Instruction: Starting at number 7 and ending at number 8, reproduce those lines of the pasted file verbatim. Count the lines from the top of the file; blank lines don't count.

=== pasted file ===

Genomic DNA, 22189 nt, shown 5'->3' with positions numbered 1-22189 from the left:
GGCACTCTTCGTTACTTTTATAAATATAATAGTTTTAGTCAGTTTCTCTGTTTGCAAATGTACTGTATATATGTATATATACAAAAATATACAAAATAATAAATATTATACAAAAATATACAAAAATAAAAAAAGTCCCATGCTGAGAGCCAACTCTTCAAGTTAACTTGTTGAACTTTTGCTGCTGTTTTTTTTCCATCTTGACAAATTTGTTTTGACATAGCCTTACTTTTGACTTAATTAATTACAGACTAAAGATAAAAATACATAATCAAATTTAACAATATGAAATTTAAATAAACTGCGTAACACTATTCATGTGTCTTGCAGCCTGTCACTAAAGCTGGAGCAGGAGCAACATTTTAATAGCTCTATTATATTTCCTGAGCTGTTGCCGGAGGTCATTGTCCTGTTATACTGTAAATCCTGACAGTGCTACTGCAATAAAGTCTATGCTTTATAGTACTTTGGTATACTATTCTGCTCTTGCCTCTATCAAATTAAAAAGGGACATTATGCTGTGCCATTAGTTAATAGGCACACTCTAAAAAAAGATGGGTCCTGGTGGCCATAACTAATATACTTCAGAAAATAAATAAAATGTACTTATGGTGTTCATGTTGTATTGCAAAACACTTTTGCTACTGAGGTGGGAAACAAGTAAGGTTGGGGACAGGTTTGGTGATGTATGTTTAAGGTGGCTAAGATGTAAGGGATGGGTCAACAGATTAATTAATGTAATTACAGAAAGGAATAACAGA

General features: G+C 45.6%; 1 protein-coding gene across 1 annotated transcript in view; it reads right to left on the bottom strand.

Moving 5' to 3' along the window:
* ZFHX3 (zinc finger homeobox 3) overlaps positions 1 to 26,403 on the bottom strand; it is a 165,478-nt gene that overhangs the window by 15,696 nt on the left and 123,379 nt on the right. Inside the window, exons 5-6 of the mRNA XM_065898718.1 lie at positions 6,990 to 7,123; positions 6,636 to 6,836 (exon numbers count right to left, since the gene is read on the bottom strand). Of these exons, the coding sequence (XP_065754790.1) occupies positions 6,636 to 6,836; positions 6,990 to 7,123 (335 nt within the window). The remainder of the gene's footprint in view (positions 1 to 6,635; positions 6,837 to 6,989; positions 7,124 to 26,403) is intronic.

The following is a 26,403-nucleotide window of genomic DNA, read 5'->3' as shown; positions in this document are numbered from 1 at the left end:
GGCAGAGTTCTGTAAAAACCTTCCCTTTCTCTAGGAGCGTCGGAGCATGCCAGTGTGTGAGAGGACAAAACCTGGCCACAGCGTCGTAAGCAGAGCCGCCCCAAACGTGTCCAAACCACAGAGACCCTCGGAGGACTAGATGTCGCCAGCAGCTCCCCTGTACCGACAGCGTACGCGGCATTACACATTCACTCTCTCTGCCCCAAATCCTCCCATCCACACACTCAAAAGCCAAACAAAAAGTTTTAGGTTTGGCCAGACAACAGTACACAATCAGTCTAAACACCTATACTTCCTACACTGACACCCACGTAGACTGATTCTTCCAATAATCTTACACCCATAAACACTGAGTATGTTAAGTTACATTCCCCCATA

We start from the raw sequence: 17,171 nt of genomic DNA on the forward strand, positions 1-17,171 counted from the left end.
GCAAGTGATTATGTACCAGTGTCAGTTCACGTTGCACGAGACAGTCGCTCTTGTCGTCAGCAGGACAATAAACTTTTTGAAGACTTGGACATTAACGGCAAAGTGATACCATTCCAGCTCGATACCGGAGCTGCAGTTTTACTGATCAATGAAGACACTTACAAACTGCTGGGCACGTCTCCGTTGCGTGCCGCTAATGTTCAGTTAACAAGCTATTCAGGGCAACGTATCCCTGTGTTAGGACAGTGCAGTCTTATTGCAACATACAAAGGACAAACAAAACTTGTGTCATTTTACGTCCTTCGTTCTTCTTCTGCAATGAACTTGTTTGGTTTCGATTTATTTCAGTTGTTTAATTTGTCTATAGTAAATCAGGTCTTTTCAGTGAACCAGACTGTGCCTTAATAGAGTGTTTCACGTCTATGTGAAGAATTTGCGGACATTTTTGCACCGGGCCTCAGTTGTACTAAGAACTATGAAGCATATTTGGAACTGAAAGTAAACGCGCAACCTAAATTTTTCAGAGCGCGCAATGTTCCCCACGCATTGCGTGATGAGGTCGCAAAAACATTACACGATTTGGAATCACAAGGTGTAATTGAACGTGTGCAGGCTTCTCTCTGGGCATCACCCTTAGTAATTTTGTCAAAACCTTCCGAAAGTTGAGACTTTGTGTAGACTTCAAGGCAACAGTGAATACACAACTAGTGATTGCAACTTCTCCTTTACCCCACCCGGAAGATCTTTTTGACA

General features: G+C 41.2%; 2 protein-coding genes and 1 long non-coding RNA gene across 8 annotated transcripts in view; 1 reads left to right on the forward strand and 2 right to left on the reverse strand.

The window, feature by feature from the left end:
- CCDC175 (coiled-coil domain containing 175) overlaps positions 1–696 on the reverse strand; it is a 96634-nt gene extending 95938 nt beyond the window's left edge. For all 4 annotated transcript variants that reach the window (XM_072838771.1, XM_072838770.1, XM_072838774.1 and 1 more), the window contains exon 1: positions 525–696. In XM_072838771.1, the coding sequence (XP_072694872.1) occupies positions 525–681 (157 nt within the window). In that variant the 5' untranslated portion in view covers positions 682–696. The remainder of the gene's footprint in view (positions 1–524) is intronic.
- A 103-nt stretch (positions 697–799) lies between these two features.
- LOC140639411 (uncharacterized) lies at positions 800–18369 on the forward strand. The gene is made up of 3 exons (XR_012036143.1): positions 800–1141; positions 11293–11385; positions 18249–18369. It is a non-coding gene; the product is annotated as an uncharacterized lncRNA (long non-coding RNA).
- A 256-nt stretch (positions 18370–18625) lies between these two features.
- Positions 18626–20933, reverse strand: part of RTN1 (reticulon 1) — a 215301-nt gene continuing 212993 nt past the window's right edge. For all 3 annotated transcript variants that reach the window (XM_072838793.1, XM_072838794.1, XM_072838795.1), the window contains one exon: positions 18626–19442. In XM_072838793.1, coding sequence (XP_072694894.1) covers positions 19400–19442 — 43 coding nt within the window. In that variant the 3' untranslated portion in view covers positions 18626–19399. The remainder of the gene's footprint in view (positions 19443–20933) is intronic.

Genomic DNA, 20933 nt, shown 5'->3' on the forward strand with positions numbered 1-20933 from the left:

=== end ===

GGCAGAGTTCTGTAAAAACCTTCCCTTTCTCTAGGAGCGTCGGAGCATGCCAGTGTGTGAGAGGACAAAACCTGGCCACAGCGTCGTAAGCAGAGCCGCCCCAAACGTGTCCAAACCACAGAGACCCTCGGAGGACTAGATGTCGCCAGCAGCTCCCCTGTACCGACAGCGTACGCGGCATTACACATTCACTCTCTCTGCCCCAAATCCTCCCATCCACACACTCAAAAGCCAAACAAAAAGTTTTAGGTTTGGCCAGACAACAGTACACAATCAGTCTAAACACCTATACTTCCTACACTGACACCCACGTAGACTGATTCTTCCAATAATCTTACACCCATAAACACTGAGTATGTTAAGTTACATTCCCCCATA

We start from the raw sequence: 17,171 nt of genomic DNA on the forward strand, positions 1-17,171 counted from the left end.